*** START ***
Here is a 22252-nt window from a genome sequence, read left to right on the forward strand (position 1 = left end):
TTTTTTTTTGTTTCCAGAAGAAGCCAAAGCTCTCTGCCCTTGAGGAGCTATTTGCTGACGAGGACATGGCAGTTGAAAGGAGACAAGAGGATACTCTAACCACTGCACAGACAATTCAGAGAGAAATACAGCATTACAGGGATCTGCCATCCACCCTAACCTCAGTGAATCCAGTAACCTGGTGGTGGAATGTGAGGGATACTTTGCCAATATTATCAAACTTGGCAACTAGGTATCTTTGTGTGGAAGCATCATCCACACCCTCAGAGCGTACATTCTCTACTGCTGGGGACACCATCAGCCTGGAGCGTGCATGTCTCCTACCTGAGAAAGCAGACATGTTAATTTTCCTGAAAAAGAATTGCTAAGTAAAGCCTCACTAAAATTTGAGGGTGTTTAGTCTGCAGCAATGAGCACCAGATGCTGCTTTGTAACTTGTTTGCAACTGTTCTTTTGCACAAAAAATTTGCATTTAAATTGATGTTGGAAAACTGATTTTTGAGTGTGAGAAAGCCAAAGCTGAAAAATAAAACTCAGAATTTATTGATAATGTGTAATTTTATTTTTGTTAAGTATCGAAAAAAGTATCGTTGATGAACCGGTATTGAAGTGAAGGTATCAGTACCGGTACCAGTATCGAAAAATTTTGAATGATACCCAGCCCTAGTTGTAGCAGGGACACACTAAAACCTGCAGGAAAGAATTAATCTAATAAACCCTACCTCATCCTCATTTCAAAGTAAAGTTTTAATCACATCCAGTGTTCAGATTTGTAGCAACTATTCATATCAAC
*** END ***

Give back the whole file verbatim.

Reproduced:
Here is a 22252-nt window from a genome sequence, read left to right on the forward strand (position 1 = left end):
TTTTTTTTTGTTTCCAGAAGAAGCCAAAGCTCTCTGCCCTTGAGGAGCTATTTGCTGACGAGGACATGGCAGTTGAAAGGAGACAAGAGGATACTCTAACCACTGCACAGACAATTCAGAGAGAAATACAGCATTACAGGGATCTGCCATCCACCCTAACCTCAGTGAATCCAGTAACCTGGTGGTGGAATGTGAGGGATACTTTGCCAATATTATCAAACTTGGCAACTAGGTATCTTTGTGTGGAAGCATCATCCACACCCTCAGAGCGTACATTCTCTACTGCTGGGGACACCATCAGCCTGGAGCGTGCATGTCTCCTACCTGAGAAAGCAGACATGTTAATTTTCCTGAAAAAGAATTGCTAAGTAAAGCCTCACTAAAATTTGAGGGTGTTTAGTCTGCAGCAATGAGCACCAGATGCTGCTTTGTAACTTGTTTGCAACTGTTCTTTTGCACAAAAAATTTGCATTTAAATTGATGTTGGAAAACTGATTTTTGAGTGTGAGAAAGCCAAAGCTGAAAAATAAAACTCAGAATTTATTGATAATGTGTAATTTTATTTTTGTTAAGTATCGAAAAAAGTATCGTTGATGAACCGGTATTGAAGTGAAGGTATCAGTACCGGTACCAGTATCGAAAAATTTTGAATGATACCCAGCCCTAGTTGTAGCAGGGACACACTAAAACCTGCAGGAAAGAATTAATCTAATAAACCCTACCTCATCCTCATTTCAAAGTAAAGTTTTAATCACATCCAGTGTTCAGATTTGTAGCAACTATTCATATCAAC